Turning the Page
Henri and Terence “Terry” Hall’s home in Metairie Club Gardens is filled with fun. Instead of grand bronze sculptures of Greek gods, you’ll find Jose Maria Cundin’s playful statues of a nun and a bishop peering from twin niches in the wide vestibule.
There’s a rocking horse against one wall in the living room and another one in the den, and just behind the one in the den is a life-size soft sculpture of Terry wearing a crown that Henri had made for one of his birthdays. There is even a Wheaties cereal box nearby with Terry’s face depicted in place of the usual sports hero.
“We enjoy surrounding ourselves with things that make us smile and are reminders of a joyful life,” Henri says. There is an air of grandeur about the home but touches of playfulness personalize each room.
Construction on the Halls’ home started in 2003 and was completed a few months after Hurricane Katrina. “Fortunately, the property didn’t flood and there wasn’t any major wind damage from the storm,” she explains.
The design of the house has an interesting history. The original house on the site was built in 1940, to pay homage to a California home the original homeowners saw and admired on the pages of Architectural Digest. “Here’s the original house,” Henri says as she leafs through the pages of the faded magazine that featured a floor plan and several photographs. “See the oval dining room, and here’s the entry that was faithfully copied.”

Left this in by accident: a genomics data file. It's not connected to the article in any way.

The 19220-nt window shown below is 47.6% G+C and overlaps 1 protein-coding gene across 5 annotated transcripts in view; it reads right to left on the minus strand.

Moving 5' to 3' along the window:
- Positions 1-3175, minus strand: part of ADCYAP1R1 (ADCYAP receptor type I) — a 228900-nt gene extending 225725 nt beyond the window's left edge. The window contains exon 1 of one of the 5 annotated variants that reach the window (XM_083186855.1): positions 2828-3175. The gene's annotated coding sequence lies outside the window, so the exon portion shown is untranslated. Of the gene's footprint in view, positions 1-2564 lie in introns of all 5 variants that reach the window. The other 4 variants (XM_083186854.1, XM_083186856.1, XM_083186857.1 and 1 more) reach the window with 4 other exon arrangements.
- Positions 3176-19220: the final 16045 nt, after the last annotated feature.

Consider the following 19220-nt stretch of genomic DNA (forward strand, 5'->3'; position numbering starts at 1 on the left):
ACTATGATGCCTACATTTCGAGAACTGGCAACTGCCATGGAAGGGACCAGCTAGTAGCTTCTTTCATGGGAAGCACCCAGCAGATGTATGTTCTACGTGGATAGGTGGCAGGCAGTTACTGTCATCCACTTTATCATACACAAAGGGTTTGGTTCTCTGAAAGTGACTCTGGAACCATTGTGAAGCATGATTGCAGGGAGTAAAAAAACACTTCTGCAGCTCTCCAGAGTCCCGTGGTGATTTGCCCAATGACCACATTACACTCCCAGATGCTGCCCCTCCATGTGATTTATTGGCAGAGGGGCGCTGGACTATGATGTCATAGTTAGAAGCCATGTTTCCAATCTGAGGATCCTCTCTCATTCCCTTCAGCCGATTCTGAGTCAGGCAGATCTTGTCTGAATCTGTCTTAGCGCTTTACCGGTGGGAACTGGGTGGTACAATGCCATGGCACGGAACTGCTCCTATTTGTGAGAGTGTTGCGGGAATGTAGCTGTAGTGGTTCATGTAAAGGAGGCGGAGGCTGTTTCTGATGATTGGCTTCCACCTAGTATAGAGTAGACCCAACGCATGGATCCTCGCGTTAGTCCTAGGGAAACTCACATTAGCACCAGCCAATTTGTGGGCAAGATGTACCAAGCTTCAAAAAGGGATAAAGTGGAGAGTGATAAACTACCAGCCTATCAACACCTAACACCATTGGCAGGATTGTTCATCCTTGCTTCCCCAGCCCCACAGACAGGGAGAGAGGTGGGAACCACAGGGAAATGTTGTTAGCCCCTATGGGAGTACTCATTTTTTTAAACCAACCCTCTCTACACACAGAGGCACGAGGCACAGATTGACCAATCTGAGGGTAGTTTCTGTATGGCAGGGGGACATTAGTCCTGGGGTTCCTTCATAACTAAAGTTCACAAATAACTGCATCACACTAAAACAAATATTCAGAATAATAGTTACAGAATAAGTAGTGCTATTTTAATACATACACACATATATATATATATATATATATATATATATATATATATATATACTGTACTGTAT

Henri and Terry moved into the house in 1982. Time passed and the coupled decided they wanted a larger home with higher ceilings. Terry figured it made more sense to tear the house down and start over than to embark on a major renovation. “I agreed, providing I could have the exact floor plan in the new house,” she says.
The couple enlisted architect George Hopkins Jr., AIA, to do the design. “His first drawings were what he considered to be a better version of the floor plan. ‘No, no,’ I told him in earnest, ‘I want the exact house.’ The final result is a house that grew from 4,500 square feet to 7,700 square feet, with ceilings that went from 10 to 12 feet high, larger windows for more light and special touches such as glass-front cabinets in the new kitchen that replicated the ones in Terry’s mother’s home.
The team that made it all happen included Louis and Rene Chevalier of Chevalier Builders, interior designer Alex Rico, creative faux painter Gretchen Howard and Elaine Forstall, who made the draperies. “We have nothing but praise for all five,” Henri stresses as she asked that each name be mentioned. “Each one worked hard to please us.”
The couple is happy with their new home. “It definitely pays homage to the original house on the pages of Architectural Digest and I have never regretted insisting on the same floor plan,” she says. “It works for us and we love the high ceilings and added light from the large windows.”